The film is able to tell the stories of the rises and falls of many of the biggest bands of the era while staying anchored in Wilson’s personal story. The film’s style was aptly described by Peter Bradshaw in The Guardian as “a funky faux-doc/collage”. It is a jumble of anecdotal snippets, bittersweetness, and snappy Mancunian dialogue that ends up working together in perfect unison. It was one of Müller’s last jobs as a DP and he proved to be the perfect man for the gig.
2. Dead Man (1995)
After a couple of films shot in color, the Jarmusch-Müller duo returned to their black-and-white comfort zone with the wacky, psychedelic neo-western Dead Man. It’s set in late 19th Century America tells the story of William Blake, an accountant from Cleveland played by Johnny Depp, who arrives in a frontier town for a job and ends up getting in heaps of trouble instead. He befriends a Native-American man named Nobody, who takes him on a journey that can best be described as spiritual.
It premiered at Cannes in 1995 to mixed reviews. Some critics, Roger Ebert among them, thought little of it. Yet it has garnered more and more appreciation throughout the years and is now considered one of Jarmusch’s best. It is certainly some of Müller’s best work too. It’s a film about feeling, and the atmosphere it constructs feels extremely rich and lived in. Müller’s stark monochrome camerawork is a perfect pairing with the slow and mystifying story. It’s an extremely unique revision on the Western-genre which only Jarmusch could do.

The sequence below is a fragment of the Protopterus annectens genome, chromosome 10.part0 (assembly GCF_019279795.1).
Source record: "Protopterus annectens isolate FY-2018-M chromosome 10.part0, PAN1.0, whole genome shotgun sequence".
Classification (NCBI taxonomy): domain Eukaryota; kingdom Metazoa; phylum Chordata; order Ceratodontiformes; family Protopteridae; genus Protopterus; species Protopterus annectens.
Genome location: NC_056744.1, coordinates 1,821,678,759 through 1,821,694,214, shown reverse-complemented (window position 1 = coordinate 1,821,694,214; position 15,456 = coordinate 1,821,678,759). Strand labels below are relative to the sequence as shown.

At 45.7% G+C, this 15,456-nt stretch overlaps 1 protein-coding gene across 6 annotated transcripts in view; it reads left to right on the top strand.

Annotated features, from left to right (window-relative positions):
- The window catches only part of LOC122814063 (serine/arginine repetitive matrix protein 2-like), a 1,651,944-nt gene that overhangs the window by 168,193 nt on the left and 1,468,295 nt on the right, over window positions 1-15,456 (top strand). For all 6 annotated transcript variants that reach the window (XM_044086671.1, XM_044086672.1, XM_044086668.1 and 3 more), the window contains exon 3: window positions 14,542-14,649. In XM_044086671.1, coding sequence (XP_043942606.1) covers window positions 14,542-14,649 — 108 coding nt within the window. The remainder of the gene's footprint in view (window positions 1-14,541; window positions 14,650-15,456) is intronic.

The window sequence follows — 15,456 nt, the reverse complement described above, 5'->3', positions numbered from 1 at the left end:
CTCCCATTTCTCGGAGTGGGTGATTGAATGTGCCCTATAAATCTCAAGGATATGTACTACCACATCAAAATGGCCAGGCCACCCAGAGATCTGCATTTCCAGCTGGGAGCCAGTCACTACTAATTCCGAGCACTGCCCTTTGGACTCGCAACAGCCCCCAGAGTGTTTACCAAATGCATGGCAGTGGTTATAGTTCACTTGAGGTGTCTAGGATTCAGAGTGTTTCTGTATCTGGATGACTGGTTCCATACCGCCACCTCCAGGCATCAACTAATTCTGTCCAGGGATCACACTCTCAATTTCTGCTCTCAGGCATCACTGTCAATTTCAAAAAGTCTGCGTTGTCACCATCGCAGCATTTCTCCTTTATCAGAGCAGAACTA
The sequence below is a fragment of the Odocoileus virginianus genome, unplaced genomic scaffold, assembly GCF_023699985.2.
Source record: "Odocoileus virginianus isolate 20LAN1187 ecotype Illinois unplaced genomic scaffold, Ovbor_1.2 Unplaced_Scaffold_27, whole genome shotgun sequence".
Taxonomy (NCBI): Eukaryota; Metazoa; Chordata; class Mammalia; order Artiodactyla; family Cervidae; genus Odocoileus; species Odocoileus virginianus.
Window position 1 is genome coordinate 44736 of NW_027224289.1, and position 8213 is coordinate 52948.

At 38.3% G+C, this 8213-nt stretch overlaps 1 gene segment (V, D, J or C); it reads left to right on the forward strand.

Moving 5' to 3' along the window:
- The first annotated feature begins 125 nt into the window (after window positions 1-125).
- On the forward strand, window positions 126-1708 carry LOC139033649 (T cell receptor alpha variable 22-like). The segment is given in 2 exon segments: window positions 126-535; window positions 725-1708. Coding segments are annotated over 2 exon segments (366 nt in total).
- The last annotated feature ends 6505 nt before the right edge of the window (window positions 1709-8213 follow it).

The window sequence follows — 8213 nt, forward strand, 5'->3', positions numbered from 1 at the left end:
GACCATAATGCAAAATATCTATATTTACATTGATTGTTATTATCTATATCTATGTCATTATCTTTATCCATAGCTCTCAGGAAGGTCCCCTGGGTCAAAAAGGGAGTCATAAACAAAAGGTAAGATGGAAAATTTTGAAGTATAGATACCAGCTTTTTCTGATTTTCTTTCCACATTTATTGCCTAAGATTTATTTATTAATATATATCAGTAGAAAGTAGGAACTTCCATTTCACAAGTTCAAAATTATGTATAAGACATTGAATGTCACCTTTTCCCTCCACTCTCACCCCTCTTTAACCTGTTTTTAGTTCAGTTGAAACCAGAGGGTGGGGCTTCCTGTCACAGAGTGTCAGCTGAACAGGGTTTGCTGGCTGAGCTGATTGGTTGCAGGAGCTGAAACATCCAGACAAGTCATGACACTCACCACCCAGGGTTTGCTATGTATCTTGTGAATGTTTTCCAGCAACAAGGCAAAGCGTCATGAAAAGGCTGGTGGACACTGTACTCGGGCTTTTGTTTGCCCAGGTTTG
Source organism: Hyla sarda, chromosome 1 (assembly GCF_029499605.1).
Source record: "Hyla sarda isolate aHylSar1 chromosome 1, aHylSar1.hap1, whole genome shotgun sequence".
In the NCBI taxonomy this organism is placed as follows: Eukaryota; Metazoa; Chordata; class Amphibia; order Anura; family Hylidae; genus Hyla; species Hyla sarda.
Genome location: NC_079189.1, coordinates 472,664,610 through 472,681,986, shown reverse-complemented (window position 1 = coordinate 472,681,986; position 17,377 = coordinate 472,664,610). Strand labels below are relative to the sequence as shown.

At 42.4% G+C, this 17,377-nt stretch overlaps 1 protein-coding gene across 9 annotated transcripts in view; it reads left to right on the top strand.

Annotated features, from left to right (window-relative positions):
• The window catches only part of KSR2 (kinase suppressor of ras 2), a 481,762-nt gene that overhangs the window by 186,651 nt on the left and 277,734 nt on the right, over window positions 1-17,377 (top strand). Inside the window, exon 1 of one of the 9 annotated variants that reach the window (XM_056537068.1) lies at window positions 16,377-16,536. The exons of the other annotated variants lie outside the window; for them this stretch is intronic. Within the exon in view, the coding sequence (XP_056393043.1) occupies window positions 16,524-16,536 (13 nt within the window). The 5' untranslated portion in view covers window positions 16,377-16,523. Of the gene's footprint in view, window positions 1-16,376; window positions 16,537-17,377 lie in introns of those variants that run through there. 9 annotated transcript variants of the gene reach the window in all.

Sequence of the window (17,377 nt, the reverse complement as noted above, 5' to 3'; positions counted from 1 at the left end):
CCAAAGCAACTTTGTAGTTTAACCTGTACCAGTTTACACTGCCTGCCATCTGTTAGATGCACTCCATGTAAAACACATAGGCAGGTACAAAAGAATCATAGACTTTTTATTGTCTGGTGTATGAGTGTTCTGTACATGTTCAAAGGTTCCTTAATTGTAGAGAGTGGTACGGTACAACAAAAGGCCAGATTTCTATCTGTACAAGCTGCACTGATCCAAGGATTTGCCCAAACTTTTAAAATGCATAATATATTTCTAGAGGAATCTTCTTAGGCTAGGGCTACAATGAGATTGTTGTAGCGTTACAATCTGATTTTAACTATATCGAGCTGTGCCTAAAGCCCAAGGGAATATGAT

Jarmusch is a very interesting auteur in that he makes films of various genres yet it is always clear that it is his work, and not in an overwhelming way. Dead Man contains some of the most striking images of Müller’s career. He gives a psychedelic but natural look to the western landscapes through which the characters maraud through, at points it feels fairytale-like. It’s a beautiful film that deals with big themes in subtle ways, and it works so well because Jarmusch and Müller worked so well together.